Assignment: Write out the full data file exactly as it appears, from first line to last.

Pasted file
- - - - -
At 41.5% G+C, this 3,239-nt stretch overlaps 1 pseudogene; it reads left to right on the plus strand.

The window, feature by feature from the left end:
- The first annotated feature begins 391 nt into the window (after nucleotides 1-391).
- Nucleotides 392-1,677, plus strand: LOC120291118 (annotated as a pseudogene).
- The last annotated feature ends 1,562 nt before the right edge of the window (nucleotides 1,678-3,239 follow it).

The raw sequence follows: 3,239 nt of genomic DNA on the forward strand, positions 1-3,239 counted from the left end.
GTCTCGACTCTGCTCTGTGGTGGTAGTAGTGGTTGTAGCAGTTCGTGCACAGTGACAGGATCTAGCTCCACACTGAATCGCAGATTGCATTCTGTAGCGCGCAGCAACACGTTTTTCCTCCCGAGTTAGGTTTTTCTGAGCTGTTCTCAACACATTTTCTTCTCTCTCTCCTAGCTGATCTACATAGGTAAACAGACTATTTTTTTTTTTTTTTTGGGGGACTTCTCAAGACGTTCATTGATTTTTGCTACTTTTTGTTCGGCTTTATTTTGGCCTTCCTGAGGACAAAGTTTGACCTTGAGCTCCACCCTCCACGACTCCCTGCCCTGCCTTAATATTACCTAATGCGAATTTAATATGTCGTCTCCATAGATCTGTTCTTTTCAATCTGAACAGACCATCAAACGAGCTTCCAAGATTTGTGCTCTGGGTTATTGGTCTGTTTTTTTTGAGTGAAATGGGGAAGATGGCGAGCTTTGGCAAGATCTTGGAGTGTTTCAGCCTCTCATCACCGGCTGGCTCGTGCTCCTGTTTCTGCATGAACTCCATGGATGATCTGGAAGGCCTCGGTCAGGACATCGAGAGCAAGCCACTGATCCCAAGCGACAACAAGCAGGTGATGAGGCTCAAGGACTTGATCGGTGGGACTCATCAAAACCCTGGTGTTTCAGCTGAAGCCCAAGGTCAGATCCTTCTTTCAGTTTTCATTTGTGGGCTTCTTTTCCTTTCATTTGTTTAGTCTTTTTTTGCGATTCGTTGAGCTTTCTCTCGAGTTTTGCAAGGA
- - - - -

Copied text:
At 41.5% G+C, this 3,239-nt stretch overlaps 1 pseudogene; it reads left to right on the plus strand.

The window, feature by feature from the left end:
- The first annotated feature begins 391 nt into the window (after nucleotides 1-391).
- Nucleotides 392-1,677, plus strand: LOC120291118 (annotated as a pseudogene).
- The last annotated feature ends 1,562 nt before the right edge of the window (nucleotides 1,678-3,239 follow it).

The raw sequence follows: 3,239 nt of genomic DNA on the forward strand, positions 1-3,239 counted from the left end.
GTCTCGACTCTGCTCTGTGGTGGTAGTAGTGGTTGTAGCAGTTCGTGCACAGTGACAGGATCTAGCTCCACACTGAATCGCAGATTGCATTCTGTAGCGCGCAGCAACACGTTTTTCCTCCCGAGTTAGGTTTTTCTGAGCTGTTCTCAACACATTTTCTTCTCTCTCTCCTAGCTGATCTACATAGGTAAACAGACTATTTTTTTTTTTTTTTTGGGGGACTTCTCAAGACGTTCATTGATTTTTGCTACTTTTTGTTCGGCTTTATTTTGGCCTTCCTGAGGACAAAGTTTGACCTTGAGCTCCACCCTCCACGACTCCCTGCCCTGCCTTAATATTACCTAATGCGAATTTAATATGTCGTCTCCATAGATCTGTTCTTTTCAATCTGAACAGACCATCAAACGAGCTTCCAAGATTTGTGCTCTGGGTTATTGGTCTGTTTTTTTTGAGTGAAATGGGGAAGATGGCGAGCTTTGGCAAGATCTTGGAGTGTTTCAGCCTCTCATCACCGGCTGGCTCGTGCTCCTGTTTCTGCATGAACTCCATGGATGATCTGGAAGGCCTCGGTCAGGACATCGAGAGCAAGCCACTGATCCCAAGCGACAACAAGCAGGTGATGAGGCTCAAGGACTTGATCGGTGGGACTCATCAAAACCCTGGTGTTTCAGCTGAAGCCCAAGGTCAGATCCTTCTTTCAGTTTTCATTTGTGGGCTTCTTTTCCTTTCATTTGTTTAGTCTTTTTTTGCGATTCGTTGAGCTTTCTCTCGAGTTTTGCAAGGA